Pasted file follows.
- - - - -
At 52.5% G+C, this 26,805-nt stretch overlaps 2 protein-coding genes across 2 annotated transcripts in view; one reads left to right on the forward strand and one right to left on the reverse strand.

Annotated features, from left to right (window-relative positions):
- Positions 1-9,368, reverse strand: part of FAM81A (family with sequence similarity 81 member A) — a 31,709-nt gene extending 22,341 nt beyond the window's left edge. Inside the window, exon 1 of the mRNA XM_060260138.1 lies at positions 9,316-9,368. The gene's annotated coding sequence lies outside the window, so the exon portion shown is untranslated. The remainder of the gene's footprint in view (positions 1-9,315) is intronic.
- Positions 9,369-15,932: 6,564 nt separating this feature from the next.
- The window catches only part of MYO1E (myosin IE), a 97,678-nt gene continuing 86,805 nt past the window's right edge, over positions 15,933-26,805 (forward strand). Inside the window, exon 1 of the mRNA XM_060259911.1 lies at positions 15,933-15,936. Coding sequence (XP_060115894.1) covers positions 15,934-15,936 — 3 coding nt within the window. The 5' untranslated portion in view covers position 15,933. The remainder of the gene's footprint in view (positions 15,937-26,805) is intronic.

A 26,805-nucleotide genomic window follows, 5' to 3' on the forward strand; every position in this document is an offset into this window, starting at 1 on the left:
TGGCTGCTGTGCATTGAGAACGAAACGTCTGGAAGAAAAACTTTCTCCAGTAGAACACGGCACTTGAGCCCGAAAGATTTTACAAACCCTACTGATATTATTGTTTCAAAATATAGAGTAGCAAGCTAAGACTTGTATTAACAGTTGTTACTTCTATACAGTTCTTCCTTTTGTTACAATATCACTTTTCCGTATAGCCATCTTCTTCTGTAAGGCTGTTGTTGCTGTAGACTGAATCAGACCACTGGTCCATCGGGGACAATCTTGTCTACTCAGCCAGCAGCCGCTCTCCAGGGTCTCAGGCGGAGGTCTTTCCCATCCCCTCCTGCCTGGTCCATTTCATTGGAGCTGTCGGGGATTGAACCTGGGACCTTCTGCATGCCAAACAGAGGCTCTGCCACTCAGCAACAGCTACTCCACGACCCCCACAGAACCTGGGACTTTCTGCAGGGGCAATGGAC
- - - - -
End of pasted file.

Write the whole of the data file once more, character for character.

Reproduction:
At 52.5% G+C, this 26,805-nt stretch overlaps 2 protein-coding genes across 2 annotated transcripts in view; one reads left to right on the forward strand and one right to left on the reverse strand.

Annotated features, from left to right (window-relative positions):
- Positions 1-9,368, reverse strand: part of FAM81A (family with sequence similarity 81 member A) — a 31,709-nt gene extending 22,341 nt beyond the window's left edge. Inside the window, exon 1 of the mRNA XM_060260138.1 lies at positions 9,316-9,368. The gene's annotated coding sequence lies outside the window, so the exon portion shown is untranslated. The remainder of the gene's footprint in view (positions 1-9,315) is intronic.
- Positions 9,369-15,932: 6,564 nt separating this feature from the next.
- The window catches only part of MYO1E (myosin IE), a 97,678-nt gene continuing 86,805 nt past the window's right edge, over positions 15,933-26,805 (forward strand). Inside the window, exon 1 of the mRNA XM_060259911.1 lies at positions 15,933-15,936. Coding sequence (XP_060115894.1) covers positions 15,934-15,936 — 3 coding nt within the window. The 5' untranslated portion in view covers position 15,933. The remainder of the gene's footprint in view (positions 15,937-26,805) is intronic.

A 26,805-nucleotide genomic window follows, 5' to 3' on the forward strand; every position in this document is an offset into this window, starting at 1 on the left:
TGGCTGCTGTGCATTGAGAACGAAACGTCTGGAAGAAAAACTTTCTCCAGTAGAACACGGCACTTGAGCCCGAAAGATTTTACAAACCCTACTGATATTATTGTTTCAAAATATAGAGTAGCAAGCTAAGACTTGTATTAACAGTTGTTACTTCTATACAGTTCTTCCTTTTGTTACAATATCACTTTTCCGTATAGCCATCTTCTTCTGTAAGGCTGTTGTTGCTGTAGACTGAATCAGACCACTGGTCCATCGGGGACAATCTTGTCTACTCAGCCAGCAGCCGCTCTCCAGGGTCTCAGGCGGAGGTCTTTCCCATCCCCTCCTGCCTGGTCCATTTCATTGGAGCTGTCGGGGATTGAACCTGGGACCTTCTGCATGCCAAACAGAGGCTCTGCCACTCAGCAACAGCTACTCCACGACCCCCACAGAACCTGGGACTTTCTGCAGGGGCAATGGAC